More than 400 apps have been created for one purpose: to steal your Facebook password

Meta has identified more than 400 malicious apps designed to steal Facebook login credentials. One million people have downloaded these apps.

We have identified over 400 malicious Android and iOS apps that target people on the internet to steal their Facebook login information“. Here is the finding, relayed by AFP, published by Meta, Facebook’s parent company, on October 7, 2022.

The group estimates that a million users of the social network have already downloaded or used these apps presented as harmless, but in reality, intended for stealing passwords. It should be kept in mind, however, that this does not necessarily mean that these 1 million people have necessarily been hacked and that their password has been compromised, as we have read.

Fake photo editors, VPN services, or utilities

What kind of application is it? “These apps were listed on Google’s Play Store and Apple’s App Store and advertised themselves as photo editors, VPN services, business apps, and other utilities to trick people into downloading them.” Meta in its press release. The list includes, for example, flashlight apps, horoscope apps, and fitness apps. Apps presented as photo editors alone represent 42% of malicious applications identified by Meta.

Examples of malicious apps. Source: Meta/Canva

When installing these applications, Internet users were asked to log in with their Facebook accounts. This step gave the impression of being a prerequisite to then being able to access the promised service. However, sharing this information actually allowed the malware to retrieve login credentials.

Malicious apps have been removed from the stores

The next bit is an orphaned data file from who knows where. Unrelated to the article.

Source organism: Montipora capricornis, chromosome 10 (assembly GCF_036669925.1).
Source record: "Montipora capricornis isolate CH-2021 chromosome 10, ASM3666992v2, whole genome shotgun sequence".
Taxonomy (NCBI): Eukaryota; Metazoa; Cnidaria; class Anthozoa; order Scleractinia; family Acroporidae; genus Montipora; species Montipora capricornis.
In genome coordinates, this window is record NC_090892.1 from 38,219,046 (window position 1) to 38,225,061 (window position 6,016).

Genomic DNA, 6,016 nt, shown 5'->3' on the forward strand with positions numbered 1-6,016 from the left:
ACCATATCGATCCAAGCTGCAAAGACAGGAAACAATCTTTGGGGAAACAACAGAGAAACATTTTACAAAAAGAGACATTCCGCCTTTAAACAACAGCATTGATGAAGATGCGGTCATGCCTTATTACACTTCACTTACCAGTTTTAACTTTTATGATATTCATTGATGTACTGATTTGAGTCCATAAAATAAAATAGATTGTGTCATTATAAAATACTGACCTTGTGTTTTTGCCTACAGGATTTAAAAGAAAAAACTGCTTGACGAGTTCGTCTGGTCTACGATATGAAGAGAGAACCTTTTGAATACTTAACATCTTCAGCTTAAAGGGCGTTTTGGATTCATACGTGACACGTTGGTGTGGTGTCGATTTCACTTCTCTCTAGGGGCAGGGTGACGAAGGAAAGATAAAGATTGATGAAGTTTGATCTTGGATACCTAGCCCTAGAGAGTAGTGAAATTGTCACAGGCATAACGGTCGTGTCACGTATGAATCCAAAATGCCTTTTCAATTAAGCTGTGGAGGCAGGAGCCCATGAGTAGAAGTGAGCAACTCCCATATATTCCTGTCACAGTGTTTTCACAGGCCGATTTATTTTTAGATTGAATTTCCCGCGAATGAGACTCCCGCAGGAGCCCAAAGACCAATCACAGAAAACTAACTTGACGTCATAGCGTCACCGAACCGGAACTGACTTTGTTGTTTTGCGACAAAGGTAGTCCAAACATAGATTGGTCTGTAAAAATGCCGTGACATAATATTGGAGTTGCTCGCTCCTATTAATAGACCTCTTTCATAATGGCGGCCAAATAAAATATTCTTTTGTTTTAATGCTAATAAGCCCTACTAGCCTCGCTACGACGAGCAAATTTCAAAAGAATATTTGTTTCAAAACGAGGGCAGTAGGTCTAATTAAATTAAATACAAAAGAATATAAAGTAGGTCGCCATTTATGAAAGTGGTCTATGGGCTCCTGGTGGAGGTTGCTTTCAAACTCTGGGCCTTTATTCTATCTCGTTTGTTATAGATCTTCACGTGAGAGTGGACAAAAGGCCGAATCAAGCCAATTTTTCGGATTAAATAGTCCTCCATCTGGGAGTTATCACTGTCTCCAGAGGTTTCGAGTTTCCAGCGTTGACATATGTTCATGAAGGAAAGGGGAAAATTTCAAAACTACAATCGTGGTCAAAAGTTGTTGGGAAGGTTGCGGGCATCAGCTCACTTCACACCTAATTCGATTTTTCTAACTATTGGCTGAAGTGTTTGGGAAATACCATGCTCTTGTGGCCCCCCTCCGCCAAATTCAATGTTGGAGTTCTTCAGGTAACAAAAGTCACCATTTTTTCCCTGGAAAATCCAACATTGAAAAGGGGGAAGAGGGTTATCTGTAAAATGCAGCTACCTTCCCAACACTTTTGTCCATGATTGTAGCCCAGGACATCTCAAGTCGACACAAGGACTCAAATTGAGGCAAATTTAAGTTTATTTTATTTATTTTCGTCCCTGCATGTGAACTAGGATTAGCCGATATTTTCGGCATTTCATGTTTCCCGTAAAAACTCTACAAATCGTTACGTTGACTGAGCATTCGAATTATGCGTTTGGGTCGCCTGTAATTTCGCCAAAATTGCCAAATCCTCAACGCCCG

Normally, you should no longer find these applications in the store of your smartphone. Meta says it “reported these malicious apps to [its] counterparts at Apple and Google and they were removed from two app stores prior to the publication of this report“. Obviously, we are not immune to the fact that other similar applications still exist, or that their creators put them back online under other names. This is why it is recommended to remain cautious and scrutinize a few elements when downloading a new app requiring a connection using a Facebook account.

For example, if the app is unusable if you don’t give your Facebook credentials, that might be a reason to be suspicious. Also remember to take a look at the comments on the store, to judge the reputation of the service. Also, check if the app provides the promised features.

What to do if you gave your Facebook password to a malicious app?

What to do if you think you have used a malicious application, using your Facebook credentials (or those of other social networks)? Meta advises:

  • To delete the application from your smartphone,
  • Reset your Facebook password by choosing a strong password. Do not use the same password on multiple sites,
  • Enable two-factor authentication on Facebook,
  • And, to activate connection alerts, to be aware if someone tries to connect to your account.

The list of malicious applications identified by Meta on iOS and Android is accessible at the end of the press release published by the group.


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